[2] “Communities facing expulsion: The Khan al-Ahmar area”, B’tselem, 10 October 2017 (Updated: 5 September 2018), available here.

[3] “Israel Tells High Court: Bedouin in Unauthorized West Bank Village Will Be Evacuated by Mid-2018”, Haaretz, 25 September 2017, available here.

[4] “Khan al-Ahmar: Israel court approves demolition of Bedouin village”, BBC News, 5 September 2018, available here.

[5] “State Takes Preparatory Steps Ahead of West Bank Bedouin Village’s Demolition”, Haaretz, 2 July 2018, available here.

[6] “European Countries Slam Impending Demolition of West Bank Bedouin Village: ‘We’ll Take Action’”, Haaretz, 5 July 2018, available here. See, for instance, the position expressed on 1 June 2018 by the Foreign Secretary of the United Kingdom, Mr Boris Johnson, who urged “Israel not to proceed” and recalled that “Palestinians have found it virtually impossible to obtain building permits in Area C of the West Bank”. He then highlighted that “[t]he UN has said that the proposed demolitions could amount to ‘forcible transfer’, in violation of International Humanitarian Law”. He finally expressed his concern over “plans to construct over 3,100 new settlement units”, highlighting that “[m]any are located deep within the West Bank; one is a site beside Khan al-Ahmar” and that “[s]ettlement activity is contrary to international law, promotes the de facto annexation of the West Bank, and takes us further away from a negotiated two-state solution”, available here. See also the statement of 14 September 2018 by the Belgian Deputy Prime Ministers Mr Alexander De Croo and Mr Didier Reynders: “[…] the destruction of infrastructure and housing in the West Bank, an occupied Palestinian territory, is contrary to international humanitarian law. The destructions violate the Fourth Geneva Convention, in that they lead to evacuations and forced displacement of populations, as well as resolutions of the United Nations Security Council. In addition, Khan al-Ahmar is located in an area of strategic importance for the prospect of a contiguous and viable Palestinian State”, available here.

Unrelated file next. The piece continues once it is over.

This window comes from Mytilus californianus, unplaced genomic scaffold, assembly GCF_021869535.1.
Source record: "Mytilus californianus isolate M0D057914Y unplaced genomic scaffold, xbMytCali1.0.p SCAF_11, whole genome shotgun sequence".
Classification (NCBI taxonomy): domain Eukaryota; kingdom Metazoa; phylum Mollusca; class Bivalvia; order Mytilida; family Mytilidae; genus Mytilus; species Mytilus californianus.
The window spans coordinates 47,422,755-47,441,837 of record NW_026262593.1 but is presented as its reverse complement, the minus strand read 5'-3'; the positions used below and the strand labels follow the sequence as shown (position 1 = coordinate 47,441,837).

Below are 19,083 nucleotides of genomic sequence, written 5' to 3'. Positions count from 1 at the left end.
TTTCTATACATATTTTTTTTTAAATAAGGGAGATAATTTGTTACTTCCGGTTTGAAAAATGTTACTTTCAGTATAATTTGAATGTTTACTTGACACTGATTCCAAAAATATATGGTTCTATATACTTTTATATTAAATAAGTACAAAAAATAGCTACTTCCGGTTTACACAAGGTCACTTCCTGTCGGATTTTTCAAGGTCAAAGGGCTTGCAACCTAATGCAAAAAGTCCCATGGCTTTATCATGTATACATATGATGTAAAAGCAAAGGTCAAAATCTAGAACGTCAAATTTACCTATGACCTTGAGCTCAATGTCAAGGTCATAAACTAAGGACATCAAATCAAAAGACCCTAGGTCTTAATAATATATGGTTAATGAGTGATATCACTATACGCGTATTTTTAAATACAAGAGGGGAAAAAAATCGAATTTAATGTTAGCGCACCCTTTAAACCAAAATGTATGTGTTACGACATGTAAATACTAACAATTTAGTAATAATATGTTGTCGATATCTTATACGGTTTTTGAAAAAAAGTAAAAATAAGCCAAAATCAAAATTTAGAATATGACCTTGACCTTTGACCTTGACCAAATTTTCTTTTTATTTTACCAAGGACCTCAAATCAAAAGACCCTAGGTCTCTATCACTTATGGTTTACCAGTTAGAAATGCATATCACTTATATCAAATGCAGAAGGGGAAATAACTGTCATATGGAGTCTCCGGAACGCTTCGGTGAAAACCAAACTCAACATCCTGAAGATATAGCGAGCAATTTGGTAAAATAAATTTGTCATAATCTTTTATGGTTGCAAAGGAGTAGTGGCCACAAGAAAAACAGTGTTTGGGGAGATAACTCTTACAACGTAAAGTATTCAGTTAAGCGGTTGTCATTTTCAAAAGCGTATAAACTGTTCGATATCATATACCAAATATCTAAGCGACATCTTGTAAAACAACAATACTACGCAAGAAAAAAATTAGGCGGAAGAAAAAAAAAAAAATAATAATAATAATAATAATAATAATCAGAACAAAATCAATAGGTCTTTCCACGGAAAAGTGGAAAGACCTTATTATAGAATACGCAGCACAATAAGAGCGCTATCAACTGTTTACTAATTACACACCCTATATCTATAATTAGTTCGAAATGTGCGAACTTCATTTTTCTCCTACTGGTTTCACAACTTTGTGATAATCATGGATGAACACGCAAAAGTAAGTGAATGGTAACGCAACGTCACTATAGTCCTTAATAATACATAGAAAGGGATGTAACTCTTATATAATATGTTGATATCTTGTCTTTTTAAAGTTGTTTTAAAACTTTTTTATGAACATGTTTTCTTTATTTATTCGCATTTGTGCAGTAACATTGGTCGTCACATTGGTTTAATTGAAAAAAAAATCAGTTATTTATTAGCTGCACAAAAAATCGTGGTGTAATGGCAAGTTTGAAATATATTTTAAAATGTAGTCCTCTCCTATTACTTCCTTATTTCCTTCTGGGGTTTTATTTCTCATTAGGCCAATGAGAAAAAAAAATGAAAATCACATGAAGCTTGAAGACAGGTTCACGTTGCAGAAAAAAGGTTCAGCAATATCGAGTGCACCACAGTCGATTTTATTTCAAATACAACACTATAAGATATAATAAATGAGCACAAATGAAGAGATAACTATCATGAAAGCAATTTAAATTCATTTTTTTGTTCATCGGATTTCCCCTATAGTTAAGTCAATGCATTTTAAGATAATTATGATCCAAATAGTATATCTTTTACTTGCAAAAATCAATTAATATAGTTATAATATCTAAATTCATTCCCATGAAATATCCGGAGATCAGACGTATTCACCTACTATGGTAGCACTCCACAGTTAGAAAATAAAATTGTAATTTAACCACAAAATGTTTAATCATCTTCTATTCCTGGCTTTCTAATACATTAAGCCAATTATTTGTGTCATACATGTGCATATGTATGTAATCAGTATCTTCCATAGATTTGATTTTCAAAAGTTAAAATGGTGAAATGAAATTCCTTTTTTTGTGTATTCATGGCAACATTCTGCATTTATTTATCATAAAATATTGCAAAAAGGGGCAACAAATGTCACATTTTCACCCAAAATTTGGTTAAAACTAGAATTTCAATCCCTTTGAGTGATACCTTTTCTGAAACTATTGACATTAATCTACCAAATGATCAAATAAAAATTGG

[7] Article 49(2) of the Fourth Geneva Convention relative to the Protection of Civilian Persons in Time of War of 12 August 1949 specifies that “total or partial evacuation of a given area” in the occupied territory is possible only “if the security of the population or imperative military reasons so demand”. The article then clarifies that “[p]ersons thus evacuated shall be transferred back to their homes as soon as hostilities in the area in question have ceased”.

[8] European Parliament resolution of 13 September 2018 on the threat of demolition of Khan al-Ahmar and other Bedouin villages (2018/2849(RSP). The resolution of the European Parliament also recalled that “under international law, any third party, including the EU Member States, has a duty not to recognise, aid or assist settlements in an occupied territory, as well as a duty to effectively oppose them” (Preamble, Letter E).

[9] On the Oslo Accords, see also Turrini, “The Status of Jerusalem”, IYIL, 2018, pp. 468-475.

Undersecretary Manlio Di Stefano, Chamber of Deputies, 13 July 2018.

Undersecretary Emanuela Del Re, Senate of the Republic, 1 August 2018.